What’s your corpse flower’s name? Ours is Morty.  by  Elizabeth Licata

It’s that time of year again. Our local botanical gardens has joined the ranks of other such sites across the US to introduce a titan arum (“corpse flower”) event, based on the bloom cycle of the plant. I have never seen one of these in bloom and am not sure I’ll get there in time for this one. Indeed, I have heard that the stench of the plant is already fading. But I’m fine with anything that helps the gardens, and this does provide some botanical education as well. I am sure many of you have corpse flower events in your areas.

That’s all I have to say, but here are the thoughts of columnist Bruce Adams, who writes a weekly post for the Buffalo Spree website:

They actually cut it open this time. Interesting!

Ahh, smell the aroma
If you’re fond of the odor of dead bodies, you’re in for a treat at Buffalo’s and Erie County Botanical Gardens.

The details:
Corpse flowers typically bloom every seven to ten years. They are the second biggest flower in the world (think Audrey II from Little Shop of Horrors). The Botanical Gardens has one of the rare plants, and by the time you read this it might have bloomed.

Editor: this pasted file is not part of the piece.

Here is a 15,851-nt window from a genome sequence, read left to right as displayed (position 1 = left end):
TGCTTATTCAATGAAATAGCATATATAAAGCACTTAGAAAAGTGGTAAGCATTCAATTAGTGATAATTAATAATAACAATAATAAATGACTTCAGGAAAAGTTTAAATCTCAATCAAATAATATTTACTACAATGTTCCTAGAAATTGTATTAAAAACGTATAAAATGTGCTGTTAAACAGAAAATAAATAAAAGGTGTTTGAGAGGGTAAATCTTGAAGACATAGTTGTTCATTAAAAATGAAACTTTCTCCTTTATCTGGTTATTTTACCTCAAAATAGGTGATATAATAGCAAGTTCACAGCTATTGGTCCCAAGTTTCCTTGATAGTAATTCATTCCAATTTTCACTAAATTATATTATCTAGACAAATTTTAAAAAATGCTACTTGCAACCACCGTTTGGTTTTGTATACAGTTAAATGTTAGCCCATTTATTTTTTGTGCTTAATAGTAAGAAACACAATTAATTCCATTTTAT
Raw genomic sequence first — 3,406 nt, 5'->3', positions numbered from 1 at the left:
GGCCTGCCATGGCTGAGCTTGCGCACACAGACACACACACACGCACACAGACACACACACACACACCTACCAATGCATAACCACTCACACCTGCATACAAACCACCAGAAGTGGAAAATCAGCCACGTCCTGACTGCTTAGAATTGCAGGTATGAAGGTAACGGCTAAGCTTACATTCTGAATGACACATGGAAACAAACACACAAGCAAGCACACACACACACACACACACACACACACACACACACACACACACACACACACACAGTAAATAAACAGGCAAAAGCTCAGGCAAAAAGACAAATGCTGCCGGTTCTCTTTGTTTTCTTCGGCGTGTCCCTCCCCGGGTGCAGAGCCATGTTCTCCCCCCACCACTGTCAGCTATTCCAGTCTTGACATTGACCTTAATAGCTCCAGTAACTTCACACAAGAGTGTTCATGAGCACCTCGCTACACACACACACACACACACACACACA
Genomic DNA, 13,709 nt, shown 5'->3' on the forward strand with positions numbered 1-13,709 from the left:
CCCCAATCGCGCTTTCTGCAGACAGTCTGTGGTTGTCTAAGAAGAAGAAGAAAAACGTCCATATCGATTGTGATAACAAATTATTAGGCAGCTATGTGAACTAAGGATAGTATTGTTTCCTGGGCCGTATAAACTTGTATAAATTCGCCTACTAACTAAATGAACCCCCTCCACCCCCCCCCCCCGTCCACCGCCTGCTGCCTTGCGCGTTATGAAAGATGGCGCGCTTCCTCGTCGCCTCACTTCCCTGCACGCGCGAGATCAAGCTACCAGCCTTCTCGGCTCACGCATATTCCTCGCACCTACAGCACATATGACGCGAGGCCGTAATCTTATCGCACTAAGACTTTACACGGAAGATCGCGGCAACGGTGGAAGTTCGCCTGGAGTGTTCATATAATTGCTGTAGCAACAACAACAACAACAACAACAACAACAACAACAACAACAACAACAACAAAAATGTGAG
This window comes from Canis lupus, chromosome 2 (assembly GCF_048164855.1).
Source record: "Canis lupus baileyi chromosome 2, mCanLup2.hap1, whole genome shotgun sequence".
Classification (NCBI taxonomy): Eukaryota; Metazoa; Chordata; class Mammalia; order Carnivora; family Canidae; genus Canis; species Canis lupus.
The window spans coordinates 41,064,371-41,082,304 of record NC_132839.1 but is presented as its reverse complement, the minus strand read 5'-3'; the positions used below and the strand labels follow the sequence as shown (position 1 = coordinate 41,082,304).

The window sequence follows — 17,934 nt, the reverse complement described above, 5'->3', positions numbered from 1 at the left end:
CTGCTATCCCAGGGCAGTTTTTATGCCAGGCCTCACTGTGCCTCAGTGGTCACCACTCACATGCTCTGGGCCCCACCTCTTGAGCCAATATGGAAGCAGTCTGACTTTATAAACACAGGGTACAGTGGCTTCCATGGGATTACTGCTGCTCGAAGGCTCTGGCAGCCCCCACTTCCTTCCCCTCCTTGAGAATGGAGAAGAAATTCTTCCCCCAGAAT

Lots of fun meme opportunities. Images courtesy of the Buffalo and Erie County Botanical Gardens

About that name
The scientific Latin name for the plant is Amorphophallus titanium, and it’s indigenous to the rainforests of Sumatra, Indonesia. It looks like a Hollywood prop from a Johnny Weissmuller Tarzan movie (Jane would get trapped in it and Tarzan would have to save her again). The plant (or specifically the flower) has been named Morty by the staff at the gardens. (Fun fact: humans love to anthropomorphize plants and animals.)

But the plant’s common name is corpse flower, which comes from the fact that it smells like rotting flesh when it blooms. It even raises its “body” temperature to ninety-eight degrees to mimic a freshly dead corpse. It does this to attract dung beetles, flesh flies, and other carnivorous insects, which are the plant’s primary pollinators.

Morty is about to bloom again, this time after only four years! The bud stands about four and a half feet tall, but it’s closer to the ground this time, so visitors will have a better look at the plant (not to mention a better sniff).

The takeaway:

BREAKING NEWS: Morty started blooming at 10 p.m., Sunday, June 10. The bloom only lasts a few days, so don’t wait. If you want to visit it (him?), expect to stand in line. Marty is a very popular dead-smelling dude.

What’s your corpse flower’s name? Ours is Morty. originally appeared on Garden Rant on June 12, 2018.


Original Article